There are few data on depression among minority children and adolescents in the United States. The dearth of data on minority adolescents is not surprising, given the lack of data on adolescent depression in general. For example, there have been few community-based epidemiologic studies of adolescent depression. Perusing the studies that have been done, it is difficult to identify a coherent empirical pattern due to the great diversity in research designs, study populations, and methods of case ascertainment.
For example, Fleming and Offord (1990) identified nine epidemiologic studies of clinical depression and report that prevalence of current depression ranged from 0.4-5.7% in the five studies reporting such data. The mean prevalence of current major depression was 3.6%. Subsequent to that review, several other articles have appeared. Lewinsohn, Hops, Roberts, Seeley, and Andrews (1993) reported data from a large sample of high school students indicating a point prevalence for Diagnostic and Statistical Manual of Mental Disorders (3rd. rev. ed.) (DSM-III-R) (American Psychiatric Association, 1987) major depression of 2.6%. Garrison et al. (1992) reported 1 year prevalence rates of about 9% for DSM-III major depressive disorder in a large sample of middle-school students. Based on an epidemiologic survey of youths 6-17 years of age, Jensen et al. (1995) estimated prevalence of depression (Major Depressive Episode/ Dysthymia) to be 1.9% based on parent report and 2.8% based on child report. Adjusting for impairment, prevalences were 1.9% for both parent and child reports of depression. The Methods for the Epidemiology of Child and Adolescent Mental Disorders (MECA) study (Shaffer et al., 1996) combined data from four sites for subjects 9-17 years of age and reported that the prevalence of major depression was 3.1% based on parent report and 4.8% based on youth report. Using their recommended impairment criteria, prevalence of major depression reported by the parent was 2.4% and by the youth was 2.6%.
What about studies that focus on depressive symptoms? School-based studies using the Beck Depression Inventory (BDI) have reported mean scores ranging from 6.0 to 103; the average was 8.6 across five studies (Baron & Parron, 1986; Doerfler, Felner, Rowlison, Raley, & Evans, 1988; Gibbs, 1985; Kaplan, Hong, & Weinhold, 1984; Ten, 1982). At least eight studies, all school-based, have used the Center for Epidemiologic Studies Depression Scale (CES-D; Doerfler et al., 1988; Garrison, Jackson, Marsteller, McKeown, & Addy, 1990; Manson, Ackerman, Dick, Baron, & Fleming, 1990; Roberts, Andrews, Lewinsohn, & Hops, 1990; Roberts & Chen, 1995; Schoenbach, Kaplan, Grimson, & Wagner, 1982; Swanson, Linskey, Quintero-Salina, Pumanega, & Holzer, 1992; Tolor & Murphy, 1985). These studies have reported mean scores for the CES-D in the range of 16-20, with an overall mean of about 17. Prevalence of depressive symptoms using a CES-D caseness criterion of 16 or greater is in the range of45-55%.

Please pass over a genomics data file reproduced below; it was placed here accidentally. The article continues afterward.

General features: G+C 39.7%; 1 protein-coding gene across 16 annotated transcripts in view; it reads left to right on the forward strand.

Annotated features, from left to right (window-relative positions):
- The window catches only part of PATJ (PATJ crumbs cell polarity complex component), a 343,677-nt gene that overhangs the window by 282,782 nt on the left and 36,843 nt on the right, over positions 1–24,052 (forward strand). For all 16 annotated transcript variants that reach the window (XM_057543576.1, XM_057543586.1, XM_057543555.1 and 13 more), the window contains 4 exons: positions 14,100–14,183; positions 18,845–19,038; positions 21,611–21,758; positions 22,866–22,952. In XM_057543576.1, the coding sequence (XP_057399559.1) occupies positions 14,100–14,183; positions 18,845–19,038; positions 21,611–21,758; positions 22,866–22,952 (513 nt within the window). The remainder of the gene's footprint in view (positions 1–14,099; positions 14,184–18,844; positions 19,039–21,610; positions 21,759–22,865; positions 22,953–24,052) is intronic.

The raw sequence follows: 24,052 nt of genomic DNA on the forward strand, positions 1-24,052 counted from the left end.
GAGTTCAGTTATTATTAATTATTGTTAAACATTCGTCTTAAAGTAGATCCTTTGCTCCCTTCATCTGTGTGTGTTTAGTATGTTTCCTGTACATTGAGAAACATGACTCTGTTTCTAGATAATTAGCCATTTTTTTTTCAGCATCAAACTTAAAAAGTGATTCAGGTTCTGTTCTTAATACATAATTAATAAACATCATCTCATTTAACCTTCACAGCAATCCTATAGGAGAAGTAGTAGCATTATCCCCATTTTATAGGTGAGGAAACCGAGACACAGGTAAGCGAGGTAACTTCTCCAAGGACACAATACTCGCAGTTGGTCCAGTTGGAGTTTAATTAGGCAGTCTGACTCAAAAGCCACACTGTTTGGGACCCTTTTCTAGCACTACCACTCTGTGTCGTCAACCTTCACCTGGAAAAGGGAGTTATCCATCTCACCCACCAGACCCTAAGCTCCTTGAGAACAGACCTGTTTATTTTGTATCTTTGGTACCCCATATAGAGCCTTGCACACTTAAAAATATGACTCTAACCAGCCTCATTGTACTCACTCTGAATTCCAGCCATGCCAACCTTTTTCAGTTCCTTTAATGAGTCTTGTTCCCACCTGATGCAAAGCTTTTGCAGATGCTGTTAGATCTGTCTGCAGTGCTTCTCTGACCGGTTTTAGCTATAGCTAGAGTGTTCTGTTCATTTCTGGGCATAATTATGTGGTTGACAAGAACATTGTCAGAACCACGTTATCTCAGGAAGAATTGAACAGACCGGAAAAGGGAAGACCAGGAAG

Given the limited number of epidemiologic studies of adolescent depression in general, it is not surprising that there have been few studies published focusing on race or ethnic status. Again, even among this small subset of studies the findings are not cohesive. Although some studies find no evidence of ethnic differences in adolescent depression (Garrison et al., 1990; Kandel & Davies, 1982; Manson et al., 1990), others report that minority adolescents report greater levels of depressive symptoms (Emslie, Weinberg, Rush, Adams, & Rintelman, 1990; Schoenbach et al., 1982), and still others that minority youth have lower levels of depression (Doerfler et al., 1988). But again, it is difficult to draw any firm conclusions concerning ethnic status and risk of depression from these studies, because they employ different measures of depression, and they also focus on different ethnic minority adolescents (African American, Hispanic American, Native American, etc.).
A number of studies have included Mexican-origin adolescents. For example, Weinberg and Emslie (1987) reported that in their sample of high school students, Anglos had the lowest rates of depression on both the BDI and the Weinberg Screening Affective Scale (WSAS), African Americans were intermediate, and Mexican Americans had the highest rates. Swanson et al. (1992) conducted a school-based survey in three cities in Texas and three in Mexico along the U.S.-Mexico border. The U.S. sample, comprising over 95% Mexican-origin adolescents, had a prevalence of 48% using the score of 16 or more on the CES-D.
Roberts and Sobhan (1992) analyzed data from a national survey of persons 12-17 years of age, comparing symptom levels of Anglo, African, Mexican-origin, and other Hispanic Americans using a 12-item version of the CES-D. Mexican-origin males reported more depressive symptoms than other males and the same was true for Mexican-origin females, although to a lesser extent. Roberts (1994) examined depression rates among Mexican-origin and Anglo adolescents sampled from middle schools in Las Cruces, New Mexico. The minority youth had significantly higher rates of depressive symptoms on both the 20-item CES-D and the WSAS. In a second analyses of these data, Roberts and Chen (1995) examined depressive symptoms among Anglo and Mexican-origin adolescents. The minority adolescents reported significantly more symptoms of depression than their Anglo counterparts. Prevalences were highest for Mexican-origin females.